Soni Wolf: The first of the Dykes on Bikes
As we mentioned in a previous post, Soni Wolf of the Dykes on Bikes recently passed away at the age of 69.
Wolf died last April 25 of complications due to pneumonia and pulmonary disease at Seton Medical Center in Daly City.
Soni Wolf: Finding a home after the war
Wolf– or Soni S.H.S. Wolf, which was the name she adopted for herself– was a native of Rhode Island. She served as a medic in the US Air Force during the Vietnam War, treating veterans in a Texas hospital.
Lawyer Brooke Oliver, who helped Wolf defend the name ‘Dykes on Bikes’ in court, said: “She never told anyone what S.H.S. stood for, and she never talked about her time in the service because the treatment of the vets coming back from war had been so traumatic for her.”
After she was discharged, she moved to the San Francisco Bay area in the 1970s. She lived in the Castro district and worked managing copy centers for brokerages and law firms.
Wolf came to the fore when she first rode with a group of lesbians during the 1976 San Francisco’s Pride Parade. To avoid overheating their bikes, they rode in front of the parade.
During the parade, someone coined the term ‘dykes on bikes’ and it stuck when The San Francisco Chronicle used it. Wolf said of the name, “It rhymes. Just kind of rolls off the tongue.”
Soni Wolf’s legacy: Dykes on Bikes
When the organization Dykes on Bikes was founded as a non-profit, Wolf was one of the founding members. Aside from marching parades, the group was involved in philanthropic efforts in LGBTQ communities.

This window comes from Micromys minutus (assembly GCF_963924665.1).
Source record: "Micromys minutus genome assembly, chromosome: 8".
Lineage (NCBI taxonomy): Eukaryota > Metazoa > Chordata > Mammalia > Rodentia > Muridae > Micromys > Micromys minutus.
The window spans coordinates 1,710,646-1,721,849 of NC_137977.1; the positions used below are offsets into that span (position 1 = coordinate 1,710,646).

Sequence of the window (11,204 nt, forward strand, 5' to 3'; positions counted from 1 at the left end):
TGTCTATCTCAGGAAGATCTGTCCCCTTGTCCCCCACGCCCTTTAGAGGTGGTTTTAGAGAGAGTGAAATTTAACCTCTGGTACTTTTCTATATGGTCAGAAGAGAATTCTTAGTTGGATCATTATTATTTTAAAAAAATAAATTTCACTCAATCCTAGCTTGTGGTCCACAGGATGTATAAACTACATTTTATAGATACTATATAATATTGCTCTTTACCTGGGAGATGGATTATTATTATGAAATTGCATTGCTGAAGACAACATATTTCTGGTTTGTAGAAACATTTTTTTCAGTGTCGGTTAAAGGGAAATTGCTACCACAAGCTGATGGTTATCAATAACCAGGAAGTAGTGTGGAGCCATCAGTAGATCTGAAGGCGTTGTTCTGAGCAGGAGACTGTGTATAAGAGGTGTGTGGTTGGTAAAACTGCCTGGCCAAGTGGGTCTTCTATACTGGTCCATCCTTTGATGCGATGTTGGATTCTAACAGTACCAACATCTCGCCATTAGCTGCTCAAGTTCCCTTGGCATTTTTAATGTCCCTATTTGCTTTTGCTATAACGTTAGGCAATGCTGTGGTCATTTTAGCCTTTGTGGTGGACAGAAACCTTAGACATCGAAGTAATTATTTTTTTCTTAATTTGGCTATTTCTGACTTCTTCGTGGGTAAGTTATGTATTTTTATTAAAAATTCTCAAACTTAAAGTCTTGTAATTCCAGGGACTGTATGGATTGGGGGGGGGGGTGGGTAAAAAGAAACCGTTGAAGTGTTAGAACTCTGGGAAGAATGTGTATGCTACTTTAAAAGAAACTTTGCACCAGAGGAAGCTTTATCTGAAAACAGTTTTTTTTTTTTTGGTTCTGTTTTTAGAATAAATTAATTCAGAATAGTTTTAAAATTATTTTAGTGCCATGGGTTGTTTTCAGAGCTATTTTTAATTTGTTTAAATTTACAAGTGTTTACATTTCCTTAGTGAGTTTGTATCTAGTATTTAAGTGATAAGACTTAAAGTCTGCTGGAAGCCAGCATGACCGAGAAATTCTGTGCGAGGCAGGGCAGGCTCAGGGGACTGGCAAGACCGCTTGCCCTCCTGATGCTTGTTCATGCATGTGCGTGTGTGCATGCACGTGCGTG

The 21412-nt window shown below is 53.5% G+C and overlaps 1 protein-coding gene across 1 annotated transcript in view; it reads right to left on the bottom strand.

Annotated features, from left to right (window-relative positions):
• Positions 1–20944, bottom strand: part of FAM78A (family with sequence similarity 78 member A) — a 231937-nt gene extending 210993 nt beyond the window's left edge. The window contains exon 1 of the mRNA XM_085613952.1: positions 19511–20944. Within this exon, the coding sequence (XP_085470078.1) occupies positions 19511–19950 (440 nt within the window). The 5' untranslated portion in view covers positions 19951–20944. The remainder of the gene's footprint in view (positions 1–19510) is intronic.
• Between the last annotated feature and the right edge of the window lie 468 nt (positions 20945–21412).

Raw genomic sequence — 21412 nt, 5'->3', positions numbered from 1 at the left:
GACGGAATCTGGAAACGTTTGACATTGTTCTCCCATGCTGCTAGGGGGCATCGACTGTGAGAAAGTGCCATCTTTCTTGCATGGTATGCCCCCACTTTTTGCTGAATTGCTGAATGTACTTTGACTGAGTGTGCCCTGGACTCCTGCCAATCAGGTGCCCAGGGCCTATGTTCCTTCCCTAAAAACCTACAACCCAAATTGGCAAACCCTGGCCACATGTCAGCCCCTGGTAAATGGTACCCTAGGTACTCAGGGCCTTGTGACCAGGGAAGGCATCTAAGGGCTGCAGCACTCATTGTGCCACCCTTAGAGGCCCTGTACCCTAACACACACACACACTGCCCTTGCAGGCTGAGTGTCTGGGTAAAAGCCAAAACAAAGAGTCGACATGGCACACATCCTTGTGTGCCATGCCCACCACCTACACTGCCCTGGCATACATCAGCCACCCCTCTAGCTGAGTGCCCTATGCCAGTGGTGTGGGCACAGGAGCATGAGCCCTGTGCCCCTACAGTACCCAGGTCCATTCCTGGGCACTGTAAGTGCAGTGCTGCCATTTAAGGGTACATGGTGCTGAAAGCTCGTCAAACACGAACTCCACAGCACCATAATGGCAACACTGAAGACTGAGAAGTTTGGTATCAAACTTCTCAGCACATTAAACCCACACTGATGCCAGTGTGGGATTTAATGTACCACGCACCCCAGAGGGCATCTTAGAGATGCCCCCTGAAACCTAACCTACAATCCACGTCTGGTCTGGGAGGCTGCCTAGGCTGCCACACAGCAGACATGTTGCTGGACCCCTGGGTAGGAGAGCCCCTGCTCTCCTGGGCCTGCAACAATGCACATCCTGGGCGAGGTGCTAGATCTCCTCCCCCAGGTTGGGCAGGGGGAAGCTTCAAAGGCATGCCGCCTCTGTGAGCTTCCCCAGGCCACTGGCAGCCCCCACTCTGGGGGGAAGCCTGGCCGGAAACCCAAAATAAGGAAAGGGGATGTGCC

While Wolf became a mentor to the members of Dykes on Bikes, she also became a leader in the community such that she was “sainted” by the Sisters of Perpetual Indulgence.
But her greatest work was in leading the fight to have the name “Dykes on Bikes” legally recognized, fighting with Oliver all the way to the Supreme Court.
“Her message was simple: We’re proud of being dykes. We’re out and loud and proud and they rumbled down Market Street and started an international movement,” Oliver explained.
With Oliver as lead pro bono attorney, Wolf was primary witness for the applicant and it took five years in the Supreme Court. After, it took 10 years to protect the trademark at the high court.
Testimonials for the passing of Soni Wolf
Wolf’s death, LGBTQ and civil rights groups spoke of her passing. National Center for Lesbian Rights (NCLR) Executive Director Kate Kendell was one of those that issued the following statement.
“NCLR was honored to represent Dykes on Bikes, and Soni, in its challenge for recognition, and today, we mourn this loss for our community,” Kendell said.
Meanwhile, openly-gay San Francisco mayoral candidate and former state Sen. Mark Leno said, “Soni was a bold and indefatigable leader who led by example.”
Kate Brown, past president and current Spokesperson for the San Francisco Dykes on Bikes explained that Soni refused to accept “dyke” as an epithet and added that she was trailblazer in courage and LGBT Pride.
Brown said: “Soni leaves an indelible mark on history and especially on those who shared her daily life.”
Soni Wolf’s last ride for the community
Wolf was supposed to be part of the 2018 LGBT Pride Parade in San Francisco as a Community Marshall.
With her death, Dykes on Bikes said: “Soni will be represented in this year’s SF Pride by her closest friends carrying the historic and beautifully painted gas tank from the motorcycle Soni rode in the first Dykes on Bikes contingent in San Francisco.”
San Francisco Pride Executive Director George F. Ridgely, Jr. said: “Soni was an integral member of the San Francisco Pride family, and she will be missed.”
Likewise, a GoFundMe was set up for the Soni Wolf Memorial fund, which would help fulfill Wolf’s to gather a historical archive on Dykes on Bikes and larger LGBTQ community.